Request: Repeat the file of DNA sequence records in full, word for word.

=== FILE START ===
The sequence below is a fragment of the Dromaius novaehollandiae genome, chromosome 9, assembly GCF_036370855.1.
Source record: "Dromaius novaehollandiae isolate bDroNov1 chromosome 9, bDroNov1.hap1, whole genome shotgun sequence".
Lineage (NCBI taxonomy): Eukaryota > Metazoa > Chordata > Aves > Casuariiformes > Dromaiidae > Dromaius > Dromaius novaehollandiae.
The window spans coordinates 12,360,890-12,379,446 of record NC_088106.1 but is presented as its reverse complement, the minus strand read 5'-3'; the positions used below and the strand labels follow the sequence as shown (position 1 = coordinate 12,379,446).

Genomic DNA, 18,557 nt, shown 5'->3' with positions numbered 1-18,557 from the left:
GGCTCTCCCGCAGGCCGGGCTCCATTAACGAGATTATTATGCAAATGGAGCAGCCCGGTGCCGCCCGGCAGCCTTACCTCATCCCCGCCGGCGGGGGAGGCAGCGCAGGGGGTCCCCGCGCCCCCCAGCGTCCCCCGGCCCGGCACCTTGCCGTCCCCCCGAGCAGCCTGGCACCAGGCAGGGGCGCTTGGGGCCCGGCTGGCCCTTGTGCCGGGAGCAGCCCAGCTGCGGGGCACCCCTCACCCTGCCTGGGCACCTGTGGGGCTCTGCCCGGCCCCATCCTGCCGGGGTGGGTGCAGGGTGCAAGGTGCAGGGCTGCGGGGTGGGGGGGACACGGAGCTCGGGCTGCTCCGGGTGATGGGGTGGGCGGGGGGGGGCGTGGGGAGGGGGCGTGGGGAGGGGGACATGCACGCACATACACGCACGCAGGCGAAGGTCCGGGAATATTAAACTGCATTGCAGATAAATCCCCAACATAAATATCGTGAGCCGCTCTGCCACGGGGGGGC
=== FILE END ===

The sequence below is a fragment of the Dromaius novaehollandiae genome, chromosome 9, assembly GCF_036370855.1.
Source record: "Dromaius novaehollandiae isolate bDroNov1 chromosome 9, bDroNov1.hap1, whole genome shotgun sequence".
Lineage (NCBI taxonomy): Eukaryota > Metazoa > Chordata > Aves > Casuariiformes > Dromaiidae > Dromaius > Dromaius novaehollandiae.
The window spans coordinates 12,360,890-12,379,446 of record NC_088106.1 but is presented as its reverse complement, the minus strand read 5'-3'; the positions used below and the strand labels follow the sequence as shown (position 1 = coordinate 12,379,446).

Genomic DNA, 18,557 nt, shown 5'->3' with positions numbered 1-18,557 from the left:
GGCTCTCCCGCAGGCCGGGCTCCATTAACGAGATTATTATGCAAATGGAGCAGCCCGGTGCCGCCCGGCAGCCTTACCTCATCCCCGCCGGCGGGGGAGGCAGCGCAGGGGGTCCCCGCGCCCCCCAGCGTCCCCCGGCCCGGCACCTTGCCGTCCCCCCGAGCAGCCTGGCACCAGGCAGGGGCGCTTGGGGCCCGGCTGGCCCTTGTGCCGGGAGCAGCCCAGCTGCGGGGCACCCCTCACCCTGCCTGGGCACCTGTGGGGCTCTGCCCGGCCCCATCCTGCCGGGGTGGGTGCAGGGTGCAAGGTGCAGGGCTGCGGGGTGGGGGGGACACGGAGCTCGGGCTGCTCCGGGTGATGGGGTGGGCGGGGGGGGGCGTGGGGAGGGGGCGTGGGGAGGGGGACATGCACGCACATACACGCACGCAGGCGAAGGTCCGGGAATATTAAACTGCATTGCAGATAAATCCCCAACATAAATATCGTGAGCCGCTCTGCCACGGGGGGGC